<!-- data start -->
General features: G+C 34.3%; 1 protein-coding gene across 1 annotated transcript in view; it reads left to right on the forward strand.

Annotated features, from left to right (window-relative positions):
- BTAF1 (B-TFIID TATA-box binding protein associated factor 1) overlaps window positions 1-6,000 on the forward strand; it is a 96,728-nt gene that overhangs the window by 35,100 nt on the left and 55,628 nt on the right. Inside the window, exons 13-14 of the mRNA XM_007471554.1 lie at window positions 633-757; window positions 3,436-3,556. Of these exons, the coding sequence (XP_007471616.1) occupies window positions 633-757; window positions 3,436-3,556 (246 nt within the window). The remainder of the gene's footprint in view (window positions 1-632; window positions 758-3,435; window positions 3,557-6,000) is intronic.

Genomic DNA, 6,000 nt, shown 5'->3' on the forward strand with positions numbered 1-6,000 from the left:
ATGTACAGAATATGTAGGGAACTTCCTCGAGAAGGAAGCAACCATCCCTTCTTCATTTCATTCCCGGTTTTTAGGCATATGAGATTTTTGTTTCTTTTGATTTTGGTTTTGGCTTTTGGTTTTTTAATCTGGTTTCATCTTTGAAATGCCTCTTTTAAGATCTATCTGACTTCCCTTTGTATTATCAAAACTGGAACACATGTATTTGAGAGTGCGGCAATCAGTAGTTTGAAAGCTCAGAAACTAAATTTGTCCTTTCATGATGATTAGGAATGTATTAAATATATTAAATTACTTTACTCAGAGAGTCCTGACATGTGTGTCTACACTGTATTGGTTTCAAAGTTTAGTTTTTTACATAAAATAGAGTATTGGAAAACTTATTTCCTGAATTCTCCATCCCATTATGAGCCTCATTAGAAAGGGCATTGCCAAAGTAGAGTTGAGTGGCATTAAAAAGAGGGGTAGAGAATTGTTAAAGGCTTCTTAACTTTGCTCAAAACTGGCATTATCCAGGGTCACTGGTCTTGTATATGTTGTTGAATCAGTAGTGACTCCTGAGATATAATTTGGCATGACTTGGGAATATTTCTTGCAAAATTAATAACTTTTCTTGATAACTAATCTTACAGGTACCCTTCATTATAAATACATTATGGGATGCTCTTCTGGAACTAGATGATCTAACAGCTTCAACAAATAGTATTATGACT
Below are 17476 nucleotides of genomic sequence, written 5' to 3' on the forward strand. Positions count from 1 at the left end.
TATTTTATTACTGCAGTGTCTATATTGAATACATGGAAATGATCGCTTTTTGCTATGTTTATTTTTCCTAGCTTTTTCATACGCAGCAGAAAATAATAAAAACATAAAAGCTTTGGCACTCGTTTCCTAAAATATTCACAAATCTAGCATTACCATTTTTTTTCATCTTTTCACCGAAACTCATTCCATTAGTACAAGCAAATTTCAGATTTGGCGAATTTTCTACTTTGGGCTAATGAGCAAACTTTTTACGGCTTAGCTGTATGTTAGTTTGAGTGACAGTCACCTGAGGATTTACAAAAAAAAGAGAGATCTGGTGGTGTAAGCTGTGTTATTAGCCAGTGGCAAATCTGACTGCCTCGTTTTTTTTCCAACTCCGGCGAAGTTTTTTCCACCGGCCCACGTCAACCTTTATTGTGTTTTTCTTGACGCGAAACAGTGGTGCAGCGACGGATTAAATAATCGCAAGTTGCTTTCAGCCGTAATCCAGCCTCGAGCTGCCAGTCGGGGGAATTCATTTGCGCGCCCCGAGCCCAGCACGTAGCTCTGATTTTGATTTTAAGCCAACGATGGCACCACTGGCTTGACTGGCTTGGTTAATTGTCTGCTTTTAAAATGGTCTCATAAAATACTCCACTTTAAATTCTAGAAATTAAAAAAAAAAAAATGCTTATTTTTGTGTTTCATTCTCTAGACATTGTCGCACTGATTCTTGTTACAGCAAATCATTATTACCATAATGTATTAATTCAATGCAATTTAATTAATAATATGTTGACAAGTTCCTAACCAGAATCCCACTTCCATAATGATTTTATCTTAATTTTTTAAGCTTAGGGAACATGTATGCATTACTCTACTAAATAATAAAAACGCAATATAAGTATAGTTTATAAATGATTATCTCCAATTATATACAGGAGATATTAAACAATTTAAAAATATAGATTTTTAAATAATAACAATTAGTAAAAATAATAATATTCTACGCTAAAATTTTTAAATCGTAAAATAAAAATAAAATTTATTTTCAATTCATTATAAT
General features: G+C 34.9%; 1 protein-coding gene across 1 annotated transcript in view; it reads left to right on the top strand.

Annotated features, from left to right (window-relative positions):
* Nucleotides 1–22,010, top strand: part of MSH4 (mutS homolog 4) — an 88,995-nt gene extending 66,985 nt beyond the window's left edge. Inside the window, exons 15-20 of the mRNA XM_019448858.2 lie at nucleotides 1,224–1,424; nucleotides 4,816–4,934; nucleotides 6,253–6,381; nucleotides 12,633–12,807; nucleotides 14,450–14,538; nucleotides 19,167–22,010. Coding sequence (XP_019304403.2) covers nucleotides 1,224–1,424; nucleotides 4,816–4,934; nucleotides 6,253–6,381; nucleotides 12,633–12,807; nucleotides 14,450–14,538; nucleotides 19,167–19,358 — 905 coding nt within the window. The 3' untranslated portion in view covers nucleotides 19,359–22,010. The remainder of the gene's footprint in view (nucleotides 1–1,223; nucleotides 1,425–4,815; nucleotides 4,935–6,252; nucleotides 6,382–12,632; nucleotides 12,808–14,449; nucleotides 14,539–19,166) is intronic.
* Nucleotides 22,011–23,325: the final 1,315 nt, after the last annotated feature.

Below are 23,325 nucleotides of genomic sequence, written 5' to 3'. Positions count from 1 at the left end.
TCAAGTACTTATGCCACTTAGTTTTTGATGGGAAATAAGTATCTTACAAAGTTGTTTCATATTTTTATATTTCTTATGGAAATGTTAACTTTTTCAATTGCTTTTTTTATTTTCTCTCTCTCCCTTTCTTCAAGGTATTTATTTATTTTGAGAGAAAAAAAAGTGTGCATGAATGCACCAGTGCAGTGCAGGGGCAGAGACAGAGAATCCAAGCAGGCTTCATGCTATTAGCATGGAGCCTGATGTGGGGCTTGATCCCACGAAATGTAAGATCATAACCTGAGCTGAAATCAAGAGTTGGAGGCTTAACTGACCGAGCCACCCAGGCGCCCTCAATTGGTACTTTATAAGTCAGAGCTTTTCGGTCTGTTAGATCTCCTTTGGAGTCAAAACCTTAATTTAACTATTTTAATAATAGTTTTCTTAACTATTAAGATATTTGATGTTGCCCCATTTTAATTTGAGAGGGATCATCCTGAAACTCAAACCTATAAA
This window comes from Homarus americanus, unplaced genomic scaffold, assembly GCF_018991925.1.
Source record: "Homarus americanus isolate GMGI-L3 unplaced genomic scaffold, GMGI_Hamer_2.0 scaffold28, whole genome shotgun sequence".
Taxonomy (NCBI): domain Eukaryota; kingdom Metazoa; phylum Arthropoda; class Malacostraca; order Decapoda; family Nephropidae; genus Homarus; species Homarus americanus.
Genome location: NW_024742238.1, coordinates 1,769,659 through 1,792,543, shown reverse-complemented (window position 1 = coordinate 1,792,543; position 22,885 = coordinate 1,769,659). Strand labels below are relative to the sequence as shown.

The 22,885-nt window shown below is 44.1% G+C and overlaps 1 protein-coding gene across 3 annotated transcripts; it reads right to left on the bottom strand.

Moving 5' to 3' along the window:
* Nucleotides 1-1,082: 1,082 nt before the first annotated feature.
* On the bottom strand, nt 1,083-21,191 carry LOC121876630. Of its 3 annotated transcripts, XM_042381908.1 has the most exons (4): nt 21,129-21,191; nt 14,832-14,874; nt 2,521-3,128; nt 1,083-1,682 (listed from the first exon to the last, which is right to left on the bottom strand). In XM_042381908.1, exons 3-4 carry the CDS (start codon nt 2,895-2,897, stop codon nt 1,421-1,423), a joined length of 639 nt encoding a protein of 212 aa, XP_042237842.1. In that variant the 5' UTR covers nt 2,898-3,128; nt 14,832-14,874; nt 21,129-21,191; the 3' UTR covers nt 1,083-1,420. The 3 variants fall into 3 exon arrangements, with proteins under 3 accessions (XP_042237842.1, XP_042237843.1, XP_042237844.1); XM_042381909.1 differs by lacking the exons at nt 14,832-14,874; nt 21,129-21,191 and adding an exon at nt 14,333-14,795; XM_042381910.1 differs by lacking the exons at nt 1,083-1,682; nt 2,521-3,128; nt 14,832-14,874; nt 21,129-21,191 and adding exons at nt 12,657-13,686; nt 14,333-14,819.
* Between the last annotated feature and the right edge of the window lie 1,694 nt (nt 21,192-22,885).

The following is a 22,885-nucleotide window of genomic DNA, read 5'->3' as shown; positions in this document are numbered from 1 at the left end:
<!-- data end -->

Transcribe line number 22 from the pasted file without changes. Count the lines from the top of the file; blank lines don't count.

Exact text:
* Between the last annotated feature and the right edge of the window lie 1,694 nt (nt 21,192-22,885).